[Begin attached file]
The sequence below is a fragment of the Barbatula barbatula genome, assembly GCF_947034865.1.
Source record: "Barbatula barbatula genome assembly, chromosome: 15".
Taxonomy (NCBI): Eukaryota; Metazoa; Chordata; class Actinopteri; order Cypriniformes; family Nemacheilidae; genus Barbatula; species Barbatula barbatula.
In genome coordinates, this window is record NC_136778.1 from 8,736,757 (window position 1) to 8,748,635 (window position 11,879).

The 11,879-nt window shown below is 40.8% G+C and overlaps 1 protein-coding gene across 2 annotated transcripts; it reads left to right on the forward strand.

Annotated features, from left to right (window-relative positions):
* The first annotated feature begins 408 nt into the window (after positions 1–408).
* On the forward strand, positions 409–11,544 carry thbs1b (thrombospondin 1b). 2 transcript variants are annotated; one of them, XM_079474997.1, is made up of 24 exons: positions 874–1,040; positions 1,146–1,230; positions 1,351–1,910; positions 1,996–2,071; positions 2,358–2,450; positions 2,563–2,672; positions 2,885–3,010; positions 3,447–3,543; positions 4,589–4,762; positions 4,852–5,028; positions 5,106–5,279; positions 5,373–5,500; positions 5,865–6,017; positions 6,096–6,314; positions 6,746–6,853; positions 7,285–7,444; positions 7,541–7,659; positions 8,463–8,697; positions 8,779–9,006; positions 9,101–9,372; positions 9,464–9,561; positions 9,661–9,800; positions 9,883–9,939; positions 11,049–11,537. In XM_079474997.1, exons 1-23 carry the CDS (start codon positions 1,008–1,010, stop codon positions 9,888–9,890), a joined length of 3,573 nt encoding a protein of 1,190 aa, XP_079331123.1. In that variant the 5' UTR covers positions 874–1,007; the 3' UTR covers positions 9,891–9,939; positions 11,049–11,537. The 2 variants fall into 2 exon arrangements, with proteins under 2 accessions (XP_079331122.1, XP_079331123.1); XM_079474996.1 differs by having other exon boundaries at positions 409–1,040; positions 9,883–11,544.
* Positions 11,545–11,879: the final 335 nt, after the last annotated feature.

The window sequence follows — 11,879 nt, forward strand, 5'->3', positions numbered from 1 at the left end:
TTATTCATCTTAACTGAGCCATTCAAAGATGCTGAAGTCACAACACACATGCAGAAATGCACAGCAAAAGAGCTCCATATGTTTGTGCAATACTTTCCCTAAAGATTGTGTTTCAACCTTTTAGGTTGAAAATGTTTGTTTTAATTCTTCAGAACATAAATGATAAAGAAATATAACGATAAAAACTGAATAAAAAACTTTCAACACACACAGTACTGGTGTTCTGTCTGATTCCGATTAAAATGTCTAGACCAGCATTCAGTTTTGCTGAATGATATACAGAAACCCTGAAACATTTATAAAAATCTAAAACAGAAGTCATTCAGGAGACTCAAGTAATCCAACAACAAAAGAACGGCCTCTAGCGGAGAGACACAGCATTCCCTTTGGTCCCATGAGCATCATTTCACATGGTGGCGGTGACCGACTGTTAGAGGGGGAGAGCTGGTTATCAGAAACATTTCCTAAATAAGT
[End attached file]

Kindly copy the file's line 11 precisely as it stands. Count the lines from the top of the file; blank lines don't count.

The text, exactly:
TTATTCATCTTAACTGAGCCATTCAAAGATGCTGAAGTCACAACACACATGCAGAAATGCACAGCAAAAGAGCTCCATATGTTTGTGCAATACTTTCCCTAAAGATTGTGTTTCAACCTTTTAGGTTGAAAATGTTTGTTTTAATTCTTCAGAACATAAATGATAAAGAAATATAACGATAAAAACTGAATAAAAAACTTTCAACACACACAGTACTGGTGTTCTGTCTGATTCCGATTAAAATGTCTAGACCAGCATTCAGTTTTGCTGAATGATATACAGAAACCCTGAAACATTTATAAAAATCTAAAACAGAAGTCATTCAGGAGACTCAAGTAATCCAACAACAAAAGAACGGCCTCTAGCGGAGAGACACAGCATTCCCTTTGGTCCCATGAGCATCATTTCACATGGTGGCGGTGACCGACTGTTAGAGGGGGAGAGCTGGTTATCAGAAACATTTCCTAAATAAGT